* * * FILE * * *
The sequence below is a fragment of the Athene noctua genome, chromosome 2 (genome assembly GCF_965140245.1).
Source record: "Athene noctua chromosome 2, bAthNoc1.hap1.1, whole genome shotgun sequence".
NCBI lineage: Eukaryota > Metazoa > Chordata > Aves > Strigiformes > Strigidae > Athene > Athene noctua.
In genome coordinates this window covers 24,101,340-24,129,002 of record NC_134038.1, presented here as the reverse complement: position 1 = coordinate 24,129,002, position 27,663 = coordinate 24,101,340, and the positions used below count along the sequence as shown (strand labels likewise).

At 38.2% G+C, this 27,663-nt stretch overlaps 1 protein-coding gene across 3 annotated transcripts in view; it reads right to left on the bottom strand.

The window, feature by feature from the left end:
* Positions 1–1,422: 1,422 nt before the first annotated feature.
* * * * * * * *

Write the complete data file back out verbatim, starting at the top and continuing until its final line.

The sequence below is a fragment of the Athene noctua genome, chromosome 2 (genome assembly GCF_965140245.1).
Source record: "Athene noctua chromosome 2, bAthNoc1.hap1.1, whole genome shotgun sequence".
NCBI lineage: Eukaryota > Metazoa > Chordata > Aves > Strigiformes > Strigidae > Athene > Athene noctua.
In genome coordinates this window covers 24,101,340-24,129,002 of record NC_134038.1, presented here as the reverse complement: position 1 = coordinate 24,129,002, position 27,663 = coordinate 24,101,340, and the positions used below count along the sequence as shown (strand labels likewise).

At 38.2% G+C, this 27,663-nt stretch overlaps 1 protein-coding gene across 3 annotated transcripts in view; it reads right to left on the bottom strand.

The window, feature by feature from the left end:
* Positions 1–1,422: 1,422 nt before the first annotated feature.